It took all of 80 years since its first attempt to enter the country, but Bata, the European shoe company, has finally landed in the Philippines.
Bata was founded in 1894 in a little town called Zlin in what is now known as the Czech Republic. Its founder, Tomas Bata, who comes from a line of cobblers, invented the concept of mass footwear production.
While expanding its business worldwide, Bata tried to launch its brand in the Philippines. Back then, the brand name was already registered to another company also selling shoes, according to Bata executive Manfred G. von Nostitz.
But now, Bata has partnered with SM Retail; its first boutique has opened at the third level of SM Megamall Building B.
“We have been in Malaysia for 80 years, and often people think that we’re from that country, and we embrace that,” says Thomas Archer Bata, chief marketing officer and great-grandson of the founder.
He adds: “Our headquarters are in Lausanne, Switzerland, and our essence is European. Our shoes are designed in Europe, mostly in Italy, but they’re manufactured in Italy and also in India, Indonesia and China.
With a presence in 76 countries, “We are a global community,” he notes.
The brand’s concept is to create shoes that deliver style and comfort at a good price. Women aged 25-40 account for 65 percent of the Bata business, and its product development is centered largely on this segment.
However it has several sub-brands, and they’re available in the Philippines. Apart from the Bata flagship brand, which is mainly trendy shoes for women, there’s also Power sports and running shoes; Northstar, men’s sports casual; Weinbrenner for outdoors and hiking; Ambassador men’s dress shoes; Bubblegummers for kids; and Bata Comfit, with massage technology and extra cushioning for older customers.
It also has a special “Made in Italy” line consisting of shoes made mostly of high-quality leather. For men, they’re priced from P3,500-up. Non-leather styles start at P1,799.
For women, prices range from P2,000 to P6,000 for leather shoes. The other collections are priced significantly lower.
There are also complementary products like bags and belts. New styles arrive every couple of weeks.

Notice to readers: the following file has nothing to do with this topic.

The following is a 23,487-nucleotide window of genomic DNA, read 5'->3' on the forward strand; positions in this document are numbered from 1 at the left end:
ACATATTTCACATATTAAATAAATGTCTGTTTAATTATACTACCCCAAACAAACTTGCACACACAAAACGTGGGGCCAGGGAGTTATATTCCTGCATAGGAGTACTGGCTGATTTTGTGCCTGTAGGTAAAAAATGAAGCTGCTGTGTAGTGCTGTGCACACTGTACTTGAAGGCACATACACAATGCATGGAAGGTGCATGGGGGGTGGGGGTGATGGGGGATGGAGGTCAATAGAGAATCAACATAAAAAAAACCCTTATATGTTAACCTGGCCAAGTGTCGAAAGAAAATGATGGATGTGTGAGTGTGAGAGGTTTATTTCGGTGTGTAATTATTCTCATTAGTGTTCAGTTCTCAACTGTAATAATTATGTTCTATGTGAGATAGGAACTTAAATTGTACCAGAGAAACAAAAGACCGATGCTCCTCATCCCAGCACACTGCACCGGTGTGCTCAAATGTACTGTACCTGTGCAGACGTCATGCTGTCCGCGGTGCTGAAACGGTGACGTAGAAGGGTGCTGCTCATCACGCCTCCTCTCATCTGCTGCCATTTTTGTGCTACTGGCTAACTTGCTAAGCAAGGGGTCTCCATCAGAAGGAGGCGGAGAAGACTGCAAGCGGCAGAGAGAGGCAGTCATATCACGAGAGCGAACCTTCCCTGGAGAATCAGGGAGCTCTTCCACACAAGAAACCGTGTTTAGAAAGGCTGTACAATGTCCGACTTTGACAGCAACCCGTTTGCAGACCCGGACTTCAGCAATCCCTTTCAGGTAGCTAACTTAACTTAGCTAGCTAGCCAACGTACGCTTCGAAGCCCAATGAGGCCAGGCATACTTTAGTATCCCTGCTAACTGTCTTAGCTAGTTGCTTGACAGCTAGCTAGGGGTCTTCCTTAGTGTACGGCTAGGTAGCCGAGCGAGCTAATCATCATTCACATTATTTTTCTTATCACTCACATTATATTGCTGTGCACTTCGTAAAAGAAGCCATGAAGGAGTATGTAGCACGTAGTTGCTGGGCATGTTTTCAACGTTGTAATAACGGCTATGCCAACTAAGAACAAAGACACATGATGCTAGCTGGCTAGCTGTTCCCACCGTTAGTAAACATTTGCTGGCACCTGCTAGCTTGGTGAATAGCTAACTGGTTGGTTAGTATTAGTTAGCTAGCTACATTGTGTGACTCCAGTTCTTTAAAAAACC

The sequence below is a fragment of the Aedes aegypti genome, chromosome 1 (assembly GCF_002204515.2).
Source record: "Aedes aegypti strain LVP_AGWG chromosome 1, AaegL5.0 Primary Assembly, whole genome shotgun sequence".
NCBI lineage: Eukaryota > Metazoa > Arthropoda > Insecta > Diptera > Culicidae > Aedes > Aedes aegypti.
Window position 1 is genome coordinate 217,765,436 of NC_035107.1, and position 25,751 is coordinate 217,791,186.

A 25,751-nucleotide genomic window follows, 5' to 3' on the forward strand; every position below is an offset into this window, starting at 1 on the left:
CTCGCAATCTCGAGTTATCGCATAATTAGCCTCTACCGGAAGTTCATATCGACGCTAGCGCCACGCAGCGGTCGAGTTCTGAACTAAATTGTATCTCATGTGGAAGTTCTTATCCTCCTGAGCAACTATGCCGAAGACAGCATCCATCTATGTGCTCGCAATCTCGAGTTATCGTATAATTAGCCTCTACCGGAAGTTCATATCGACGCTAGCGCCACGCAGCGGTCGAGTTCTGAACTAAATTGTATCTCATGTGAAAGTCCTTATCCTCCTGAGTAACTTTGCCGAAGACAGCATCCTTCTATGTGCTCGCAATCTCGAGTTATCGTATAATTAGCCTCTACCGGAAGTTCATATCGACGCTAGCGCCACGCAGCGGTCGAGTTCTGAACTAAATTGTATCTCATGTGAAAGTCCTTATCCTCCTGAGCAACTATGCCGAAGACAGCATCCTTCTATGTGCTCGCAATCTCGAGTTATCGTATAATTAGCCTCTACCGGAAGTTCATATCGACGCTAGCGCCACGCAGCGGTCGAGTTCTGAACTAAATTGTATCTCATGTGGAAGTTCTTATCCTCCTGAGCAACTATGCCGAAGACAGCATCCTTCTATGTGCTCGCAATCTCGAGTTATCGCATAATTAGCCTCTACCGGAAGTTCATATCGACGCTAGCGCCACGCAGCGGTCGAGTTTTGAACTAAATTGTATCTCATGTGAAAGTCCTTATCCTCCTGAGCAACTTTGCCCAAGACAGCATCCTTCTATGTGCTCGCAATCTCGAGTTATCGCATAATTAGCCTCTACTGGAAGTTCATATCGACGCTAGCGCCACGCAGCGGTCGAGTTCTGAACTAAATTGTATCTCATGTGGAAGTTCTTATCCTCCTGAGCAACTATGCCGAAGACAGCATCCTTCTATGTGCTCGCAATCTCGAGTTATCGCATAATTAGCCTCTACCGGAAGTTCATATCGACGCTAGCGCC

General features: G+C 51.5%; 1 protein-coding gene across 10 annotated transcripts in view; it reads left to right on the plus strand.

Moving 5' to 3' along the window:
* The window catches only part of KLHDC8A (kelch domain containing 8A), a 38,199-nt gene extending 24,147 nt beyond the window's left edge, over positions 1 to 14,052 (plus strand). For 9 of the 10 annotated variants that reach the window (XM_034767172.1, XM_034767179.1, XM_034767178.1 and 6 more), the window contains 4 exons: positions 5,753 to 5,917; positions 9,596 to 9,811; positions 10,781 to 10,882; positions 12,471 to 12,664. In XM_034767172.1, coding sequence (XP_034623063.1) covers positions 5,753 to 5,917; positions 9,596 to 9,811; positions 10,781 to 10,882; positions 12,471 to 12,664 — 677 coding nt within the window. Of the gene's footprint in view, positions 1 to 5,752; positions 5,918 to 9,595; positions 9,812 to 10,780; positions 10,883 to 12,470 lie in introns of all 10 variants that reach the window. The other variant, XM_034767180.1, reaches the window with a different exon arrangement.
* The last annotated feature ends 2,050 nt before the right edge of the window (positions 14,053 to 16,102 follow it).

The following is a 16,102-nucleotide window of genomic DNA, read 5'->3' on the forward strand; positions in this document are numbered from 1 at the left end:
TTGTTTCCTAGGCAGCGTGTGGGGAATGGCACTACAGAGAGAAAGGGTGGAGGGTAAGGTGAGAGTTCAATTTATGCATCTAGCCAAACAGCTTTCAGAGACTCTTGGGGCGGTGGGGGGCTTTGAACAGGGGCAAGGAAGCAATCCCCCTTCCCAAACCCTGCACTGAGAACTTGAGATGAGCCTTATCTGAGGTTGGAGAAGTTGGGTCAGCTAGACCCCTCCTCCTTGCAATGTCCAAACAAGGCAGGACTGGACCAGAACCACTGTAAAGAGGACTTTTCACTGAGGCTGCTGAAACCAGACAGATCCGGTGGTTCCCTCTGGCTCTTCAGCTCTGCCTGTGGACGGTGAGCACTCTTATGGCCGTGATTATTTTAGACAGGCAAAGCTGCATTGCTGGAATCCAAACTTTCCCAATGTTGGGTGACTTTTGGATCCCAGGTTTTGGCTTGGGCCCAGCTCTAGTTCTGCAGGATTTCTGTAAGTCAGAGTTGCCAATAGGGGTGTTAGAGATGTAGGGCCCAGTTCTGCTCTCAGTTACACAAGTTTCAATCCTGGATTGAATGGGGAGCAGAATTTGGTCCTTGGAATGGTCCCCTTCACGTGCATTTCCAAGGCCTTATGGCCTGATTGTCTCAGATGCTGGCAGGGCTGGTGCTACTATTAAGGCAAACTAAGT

While the company is still owned 100 percent by the family, Bata is only two of fourth-generation owners involved in management.
“Luckily we all get along,” he says with a laugh. “My father (Thomas G. Bata) just retired, and it’s now only me and my cousin. Fortunately we have a wonderful relationship. The others are involved in our educational programs.”
Bata has a strong social heritage as a company. Apart from providing employment in its communities, “We’re involved in a lot of education programs in countries where we operate,” says the executive.
“We own schools, sponsor third-party schools, and in India we educate girls.”
Bata has come long way from its complex past in wartime Europe, where, at one point, its factories were seized and nationalized by Communist governments. After its founder died in a plane crash, his son, Thomas J. Bata, was sent to Canada where he resettled and established the shoe manufacturing business in North America. He expanded the business after the war.
From a lone cobbler in Zlin, Bata now has 50,000 employees all over the world. “We’re happy and proud to own the company,” says the scion. “It’s not just a business for us, but a matter of legacy, and a responsibility to our employees and communities.”
In most countries, Bata enters the markets directly. Here, it partnered with SM owing to the Sy and Bata families’ connections, says the footwear heir. In the coming year, the brand is opening at SM Malls in Metro Manila, then later in provincial locations.